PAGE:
Gasterophilosis is caused by a build up of larvae produced by the horse bot fly (Gasterophilus spp.
), which is an internal gastrointestinal parasite of horses. Adult bot ﬂies deposit their eggs on the horses’ haircoat, at different locations depending on the species of ﬂy. There are approximately 9 different species of bot flies that exist worldwide. Some of the most common species include:
- G. intestinalis: the most widely distributed; lays thin, tiny yellow to off-white colored eggs on the horse's forelegs, belly, flanks, shoulders, and mane.
- G. haemorrhoidalis: Referred to most often as the throat horse bot; lays its eggs under the chin and lower jaw of the horse which can sometimes cause the horse to throw its head up from the irritation.
- G. nasalis: Referred to as the nose bot; lays tiny black eggs on the horse's muzzle
A single female bot fly may lay from 150-1,000 eggs. The botfly's eggs are typically ready to hatch within 7-10 days of being laid, however remain dormant until the area where they are present is licked or bite by the horse. Horses will accidentally swallow the eggs when they lick the areas where the eggs were laid by the fly. Upon ingestion, the sudden increase in temperature of the horse's mouth stimulates the eggs to hatch. Once hatched, the bots enter the horse through their mouth and travel down the esophagus in order to migrate into the stomach where they attach themselves to the lining of the stomach wall. The larvae damage the horse by interfering with the passage of food, causing stomach lesions that can become a site of secondary infection and by causing restlessness when the larvae are in the rectum prior to passage. When mature, the larvae release from the stomach and are passed with the feces. The larvae freshly shed within the feces of the horse, will burrow beneath the soil surface and pupate. Adult flies will emerge from the pupae in 20 to 70 days.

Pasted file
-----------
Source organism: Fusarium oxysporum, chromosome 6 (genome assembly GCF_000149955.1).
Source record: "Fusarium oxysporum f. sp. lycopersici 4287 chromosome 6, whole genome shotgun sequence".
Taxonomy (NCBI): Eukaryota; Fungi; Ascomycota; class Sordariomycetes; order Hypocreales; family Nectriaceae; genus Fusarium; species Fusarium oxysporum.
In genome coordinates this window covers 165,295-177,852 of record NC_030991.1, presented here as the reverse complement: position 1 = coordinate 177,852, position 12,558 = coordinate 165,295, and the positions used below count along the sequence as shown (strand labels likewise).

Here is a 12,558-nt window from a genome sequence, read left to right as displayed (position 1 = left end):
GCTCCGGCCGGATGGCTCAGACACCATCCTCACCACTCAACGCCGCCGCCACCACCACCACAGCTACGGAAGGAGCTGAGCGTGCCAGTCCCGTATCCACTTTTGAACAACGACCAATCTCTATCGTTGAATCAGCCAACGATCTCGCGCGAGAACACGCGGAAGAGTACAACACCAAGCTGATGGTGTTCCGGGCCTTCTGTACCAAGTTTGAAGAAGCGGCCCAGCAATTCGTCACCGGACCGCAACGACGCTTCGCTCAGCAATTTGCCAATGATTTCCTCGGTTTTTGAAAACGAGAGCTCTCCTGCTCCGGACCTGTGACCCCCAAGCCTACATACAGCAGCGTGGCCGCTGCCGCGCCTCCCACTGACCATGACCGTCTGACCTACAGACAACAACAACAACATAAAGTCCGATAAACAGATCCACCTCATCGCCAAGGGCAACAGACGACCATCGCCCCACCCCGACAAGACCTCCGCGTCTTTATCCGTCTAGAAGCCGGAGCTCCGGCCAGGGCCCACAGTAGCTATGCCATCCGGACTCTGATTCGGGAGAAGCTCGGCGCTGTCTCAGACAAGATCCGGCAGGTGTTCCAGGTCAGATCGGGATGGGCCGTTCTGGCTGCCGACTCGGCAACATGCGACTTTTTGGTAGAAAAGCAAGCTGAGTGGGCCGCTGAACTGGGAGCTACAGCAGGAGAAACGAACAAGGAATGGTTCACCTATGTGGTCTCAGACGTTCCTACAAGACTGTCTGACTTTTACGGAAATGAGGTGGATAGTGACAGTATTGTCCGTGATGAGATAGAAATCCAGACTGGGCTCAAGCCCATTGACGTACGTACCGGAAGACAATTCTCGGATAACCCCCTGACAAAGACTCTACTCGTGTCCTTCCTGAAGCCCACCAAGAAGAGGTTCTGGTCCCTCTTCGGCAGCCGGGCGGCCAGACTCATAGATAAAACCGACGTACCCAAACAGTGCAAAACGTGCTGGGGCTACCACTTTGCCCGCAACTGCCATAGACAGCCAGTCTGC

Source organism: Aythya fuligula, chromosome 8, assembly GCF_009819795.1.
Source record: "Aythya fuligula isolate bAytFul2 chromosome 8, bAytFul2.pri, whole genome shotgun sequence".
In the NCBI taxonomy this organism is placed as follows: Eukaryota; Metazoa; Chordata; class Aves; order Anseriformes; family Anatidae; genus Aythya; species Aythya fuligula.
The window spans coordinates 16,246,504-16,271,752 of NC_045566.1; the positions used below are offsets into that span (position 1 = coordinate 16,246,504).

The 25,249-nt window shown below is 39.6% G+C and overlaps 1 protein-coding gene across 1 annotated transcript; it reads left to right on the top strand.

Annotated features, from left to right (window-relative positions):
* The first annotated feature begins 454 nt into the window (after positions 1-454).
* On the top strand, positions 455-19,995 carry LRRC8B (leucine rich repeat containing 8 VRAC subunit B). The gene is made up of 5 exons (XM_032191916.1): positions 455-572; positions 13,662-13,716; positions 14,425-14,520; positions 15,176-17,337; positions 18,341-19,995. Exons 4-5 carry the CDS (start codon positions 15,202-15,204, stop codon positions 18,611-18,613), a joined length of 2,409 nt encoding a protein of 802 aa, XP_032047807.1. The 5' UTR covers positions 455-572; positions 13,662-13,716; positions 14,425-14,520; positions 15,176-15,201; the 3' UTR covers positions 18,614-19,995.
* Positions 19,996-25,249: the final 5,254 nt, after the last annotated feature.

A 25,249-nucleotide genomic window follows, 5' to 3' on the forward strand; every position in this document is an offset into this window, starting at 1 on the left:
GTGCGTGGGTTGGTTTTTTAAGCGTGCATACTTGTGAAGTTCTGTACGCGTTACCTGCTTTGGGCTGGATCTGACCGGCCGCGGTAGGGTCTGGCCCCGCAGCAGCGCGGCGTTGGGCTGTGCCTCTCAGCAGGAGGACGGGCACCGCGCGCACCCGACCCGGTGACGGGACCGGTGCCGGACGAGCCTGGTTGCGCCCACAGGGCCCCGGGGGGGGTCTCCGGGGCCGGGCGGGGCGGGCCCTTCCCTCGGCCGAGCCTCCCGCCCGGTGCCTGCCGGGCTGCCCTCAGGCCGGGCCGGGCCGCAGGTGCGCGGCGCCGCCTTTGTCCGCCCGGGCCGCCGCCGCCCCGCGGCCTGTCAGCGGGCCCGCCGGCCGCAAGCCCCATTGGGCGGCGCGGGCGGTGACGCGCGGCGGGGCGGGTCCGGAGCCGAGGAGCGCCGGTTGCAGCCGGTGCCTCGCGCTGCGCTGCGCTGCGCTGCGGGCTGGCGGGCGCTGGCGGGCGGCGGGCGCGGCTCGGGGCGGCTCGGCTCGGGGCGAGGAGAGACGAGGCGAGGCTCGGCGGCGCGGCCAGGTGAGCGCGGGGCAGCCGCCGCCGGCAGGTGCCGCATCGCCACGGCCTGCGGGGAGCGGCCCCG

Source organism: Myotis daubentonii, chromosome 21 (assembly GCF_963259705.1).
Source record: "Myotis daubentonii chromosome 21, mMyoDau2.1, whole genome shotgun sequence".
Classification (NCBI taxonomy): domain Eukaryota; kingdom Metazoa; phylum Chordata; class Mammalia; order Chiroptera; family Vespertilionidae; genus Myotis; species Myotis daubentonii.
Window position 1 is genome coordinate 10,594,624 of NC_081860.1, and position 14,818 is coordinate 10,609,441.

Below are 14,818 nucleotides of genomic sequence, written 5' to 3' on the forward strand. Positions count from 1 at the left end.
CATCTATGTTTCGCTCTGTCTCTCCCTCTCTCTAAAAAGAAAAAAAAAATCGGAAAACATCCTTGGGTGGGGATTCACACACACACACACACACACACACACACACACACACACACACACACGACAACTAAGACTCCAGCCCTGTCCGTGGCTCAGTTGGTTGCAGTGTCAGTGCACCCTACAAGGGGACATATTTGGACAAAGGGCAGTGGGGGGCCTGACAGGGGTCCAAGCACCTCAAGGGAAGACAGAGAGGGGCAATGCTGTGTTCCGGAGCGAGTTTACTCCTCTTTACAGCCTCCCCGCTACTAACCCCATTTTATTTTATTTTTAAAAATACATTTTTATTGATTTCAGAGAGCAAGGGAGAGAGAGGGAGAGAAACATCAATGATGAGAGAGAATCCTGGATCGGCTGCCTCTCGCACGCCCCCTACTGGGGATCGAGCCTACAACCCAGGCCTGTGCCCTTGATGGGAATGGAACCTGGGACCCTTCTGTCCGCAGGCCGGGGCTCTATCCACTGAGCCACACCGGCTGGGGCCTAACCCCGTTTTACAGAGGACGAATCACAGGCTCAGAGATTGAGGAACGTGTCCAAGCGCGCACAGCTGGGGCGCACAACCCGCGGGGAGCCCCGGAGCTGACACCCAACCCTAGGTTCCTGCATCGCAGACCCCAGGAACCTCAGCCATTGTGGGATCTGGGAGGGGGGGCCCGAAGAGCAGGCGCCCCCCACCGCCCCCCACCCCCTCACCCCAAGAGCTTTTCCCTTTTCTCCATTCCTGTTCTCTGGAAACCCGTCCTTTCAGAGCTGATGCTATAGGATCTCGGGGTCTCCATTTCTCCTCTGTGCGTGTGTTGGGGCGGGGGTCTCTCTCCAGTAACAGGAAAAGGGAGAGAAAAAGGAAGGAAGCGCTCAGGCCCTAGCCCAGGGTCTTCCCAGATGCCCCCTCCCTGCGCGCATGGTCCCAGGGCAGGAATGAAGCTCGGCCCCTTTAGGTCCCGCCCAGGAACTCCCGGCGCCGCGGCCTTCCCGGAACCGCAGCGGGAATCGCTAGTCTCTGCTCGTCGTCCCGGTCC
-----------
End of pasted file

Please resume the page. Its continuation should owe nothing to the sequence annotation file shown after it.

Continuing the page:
Bot eggs are most frequently discovered on horses during late summer and early fall and remain until the first hard frost. Eggs are characterized by tiny, yellow specks on the horses' legs, mane and flank.